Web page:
Local human rights issues

So I am going to digress from my normal blogging about our farm and it’s animals and plants and talk about my “day job” and its implications.

I am a pediatrician and can speak English and Spanish.  Because of this I have attracted a lot of Spanish speaking families into my practice to the point where it is now about 90% in Spanish.  I really enjoy this.  People really seem to appreciate being able to talk their native language that they are more comfortable in.  I feel good helping these children with their health issues.
I do know that there is a lot of racism and classism regarding immigration now and probably always has been.  I feel it’s detrimental for these American born children to be subjected to this as I sometimes see them lose self esteem and then develop risky behaviors as they grow older because of this.  I want to remind people that most of us are from immigrants in this country, and many of our immigrant ancestors were poor, illiterate and didn’t speak English.  Many of them took low wage jobs to support their families and were looking for a better life.  Many of them found this better life.  I know this is all true in my family.
I just people to stop being hateful and stereotypical.  I am seeing very hard working families that care about their children and their future.  I also see a wonderful cultural diversity here and would love to see more tolerance.  I’ll get off my soap box now, but this is my local human rights issue.
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4 Responses to Local human rights issues

  1. Michelle says:

    Thank-you for this; it echoes my sentiments exactly. All my grandparents or great-grandparents were immigrants; my grandfather was a first-generation American who attended a German-speaking school through age 16.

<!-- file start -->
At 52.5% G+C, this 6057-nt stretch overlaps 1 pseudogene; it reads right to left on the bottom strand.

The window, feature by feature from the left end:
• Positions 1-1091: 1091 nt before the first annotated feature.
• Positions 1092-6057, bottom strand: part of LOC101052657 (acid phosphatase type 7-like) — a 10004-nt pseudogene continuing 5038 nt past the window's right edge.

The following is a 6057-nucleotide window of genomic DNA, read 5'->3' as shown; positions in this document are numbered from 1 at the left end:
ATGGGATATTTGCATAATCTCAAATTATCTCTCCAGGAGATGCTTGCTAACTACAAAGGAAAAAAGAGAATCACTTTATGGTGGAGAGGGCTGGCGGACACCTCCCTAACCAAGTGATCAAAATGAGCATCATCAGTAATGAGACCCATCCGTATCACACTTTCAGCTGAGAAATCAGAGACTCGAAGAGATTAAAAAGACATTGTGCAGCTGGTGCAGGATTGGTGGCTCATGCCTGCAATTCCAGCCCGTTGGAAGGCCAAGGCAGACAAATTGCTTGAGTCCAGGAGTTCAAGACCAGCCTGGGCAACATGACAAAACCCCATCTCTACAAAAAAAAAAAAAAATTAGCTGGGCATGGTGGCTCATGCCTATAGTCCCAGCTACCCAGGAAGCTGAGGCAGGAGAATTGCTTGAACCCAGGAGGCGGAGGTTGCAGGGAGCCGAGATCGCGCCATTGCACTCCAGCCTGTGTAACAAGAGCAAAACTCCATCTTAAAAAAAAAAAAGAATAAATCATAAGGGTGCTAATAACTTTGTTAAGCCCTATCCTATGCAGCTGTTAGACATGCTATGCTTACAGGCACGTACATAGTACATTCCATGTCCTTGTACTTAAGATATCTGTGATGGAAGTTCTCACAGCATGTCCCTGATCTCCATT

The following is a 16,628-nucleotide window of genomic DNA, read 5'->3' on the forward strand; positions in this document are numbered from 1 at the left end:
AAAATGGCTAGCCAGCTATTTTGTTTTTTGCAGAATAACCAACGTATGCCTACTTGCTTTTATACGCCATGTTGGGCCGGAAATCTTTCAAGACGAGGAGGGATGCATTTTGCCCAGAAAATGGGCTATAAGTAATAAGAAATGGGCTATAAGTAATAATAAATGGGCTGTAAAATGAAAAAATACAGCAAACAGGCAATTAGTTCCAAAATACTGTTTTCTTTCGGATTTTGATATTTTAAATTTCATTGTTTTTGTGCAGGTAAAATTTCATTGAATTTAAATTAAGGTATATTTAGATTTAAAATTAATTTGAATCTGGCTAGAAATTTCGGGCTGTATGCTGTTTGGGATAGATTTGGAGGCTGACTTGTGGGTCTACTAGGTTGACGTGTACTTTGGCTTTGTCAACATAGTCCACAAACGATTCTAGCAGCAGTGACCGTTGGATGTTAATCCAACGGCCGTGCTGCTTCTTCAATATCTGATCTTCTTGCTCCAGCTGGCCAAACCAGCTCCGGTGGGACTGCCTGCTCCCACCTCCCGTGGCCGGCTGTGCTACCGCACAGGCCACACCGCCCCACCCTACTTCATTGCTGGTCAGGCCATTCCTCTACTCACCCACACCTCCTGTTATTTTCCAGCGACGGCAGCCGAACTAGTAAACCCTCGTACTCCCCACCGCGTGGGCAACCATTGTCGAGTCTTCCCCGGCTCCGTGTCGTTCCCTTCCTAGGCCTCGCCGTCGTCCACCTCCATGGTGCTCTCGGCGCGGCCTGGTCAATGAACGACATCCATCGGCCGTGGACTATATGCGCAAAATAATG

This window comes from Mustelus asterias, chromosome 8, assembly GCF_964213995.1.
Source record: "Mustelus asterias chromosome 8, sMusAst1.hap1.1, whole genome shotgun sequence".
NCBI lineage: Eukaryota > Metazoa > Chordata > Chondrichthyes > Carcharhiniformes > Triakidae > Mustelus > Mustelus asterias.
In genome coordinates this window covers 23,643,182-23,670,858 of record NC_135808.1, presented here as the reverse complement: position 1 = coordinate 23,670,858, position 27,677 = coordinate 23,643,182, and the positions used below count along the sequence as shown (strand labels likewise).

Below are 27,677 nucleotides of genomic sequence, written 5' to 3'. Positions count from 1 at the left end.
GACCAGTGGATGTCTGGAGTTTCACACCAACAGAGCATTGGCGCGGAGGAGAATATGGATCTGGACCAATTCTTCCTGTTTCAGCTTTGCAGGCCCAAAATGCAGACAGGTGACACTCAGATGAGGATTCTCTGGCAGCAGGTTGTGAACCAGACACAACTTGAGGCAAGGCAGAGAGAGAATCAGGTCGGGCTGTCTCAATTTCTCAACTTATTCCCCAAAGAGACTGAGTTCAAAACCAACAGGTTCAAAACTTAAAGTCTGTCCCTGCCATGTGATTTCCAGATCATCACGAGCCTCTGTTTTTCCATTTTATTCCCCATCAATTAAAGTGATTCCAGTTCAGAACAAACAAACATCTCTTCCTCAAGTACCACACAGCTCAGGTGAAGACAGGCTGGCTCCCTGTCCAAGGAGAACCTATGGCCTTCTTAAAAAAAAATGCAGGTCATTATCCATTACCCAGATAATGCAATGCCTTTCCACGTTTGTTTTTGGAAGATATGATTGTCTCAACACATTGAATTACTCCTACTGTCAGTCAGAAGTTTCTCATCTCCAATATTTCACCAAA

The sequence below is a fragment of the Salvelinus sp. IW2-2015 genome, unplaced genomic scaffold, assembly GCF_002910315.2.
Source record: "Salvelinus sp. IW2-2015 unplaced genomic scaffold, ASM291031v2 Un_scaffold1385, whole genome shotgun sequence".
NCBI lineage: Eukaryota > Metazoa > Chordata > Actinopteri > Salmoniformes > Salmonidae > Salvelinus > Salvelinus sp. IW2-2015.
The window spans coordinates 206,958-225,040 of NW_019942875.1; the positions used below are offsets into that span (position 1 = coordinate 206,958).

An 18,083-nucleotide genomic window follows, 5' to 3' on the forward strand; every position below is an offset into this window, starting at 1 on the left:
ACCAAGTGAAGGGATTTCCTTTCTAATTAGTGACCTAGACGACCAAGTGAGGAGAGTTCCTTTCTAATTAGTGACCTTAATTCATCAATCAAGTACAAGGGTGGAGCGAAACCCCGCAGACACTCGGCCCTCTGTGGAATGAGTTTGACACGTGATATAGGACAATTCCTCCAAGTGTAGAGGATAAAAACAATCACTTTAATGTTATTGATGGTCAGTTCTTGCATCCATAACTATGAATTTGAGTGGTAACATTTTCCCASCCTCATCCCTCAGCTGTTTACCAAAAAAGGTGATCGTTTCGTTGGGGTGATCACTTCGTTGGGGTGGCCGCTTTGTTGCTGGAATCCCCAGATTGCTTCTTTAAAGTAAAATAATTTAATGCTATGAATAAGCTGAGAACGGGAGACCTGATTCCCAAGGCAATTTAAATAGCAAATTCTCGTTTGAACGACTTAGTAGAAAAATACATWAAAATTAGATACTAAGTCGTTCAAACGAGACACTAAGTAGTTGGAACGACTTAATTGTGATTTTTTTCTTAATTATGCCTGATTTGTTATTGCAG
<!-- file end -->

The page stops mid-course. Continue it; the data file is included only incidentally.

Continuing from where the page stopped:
• Thanks Michelle. This is actually a post from 2008 but the link for the Bloggers Unite Human Rights expired so I updated it. My original post actually caused some controversy, but I still stand by it. We need to appreciate what our immigrant ancesters went through to leave their land and family to try to make thing better for us now. And that this continues with immigrant families today.

  2. Michelle says:

    P.S. Have you ever heard Roger Whitaker’s song “Just Across the Rio Grande”? To me it is a heart-wrenching description of the choices facing many Mexicans and other Latinos. They would LOVE to have a legal way of entering the U.S., but don’t have as many opportunities to do that as our grandparents and great-grandparents did.

    • I have heard that song and like it. There are not as many legal ways to enter as for my Swedish, Irish, British and German ancesters, but there still are opportunities for betterment here.

      By the way, I left that practice. I loved the work but not the workload. Now my practice consists of a very interesting variety of immigrant groups, not just Latino. They are from all over the world now.

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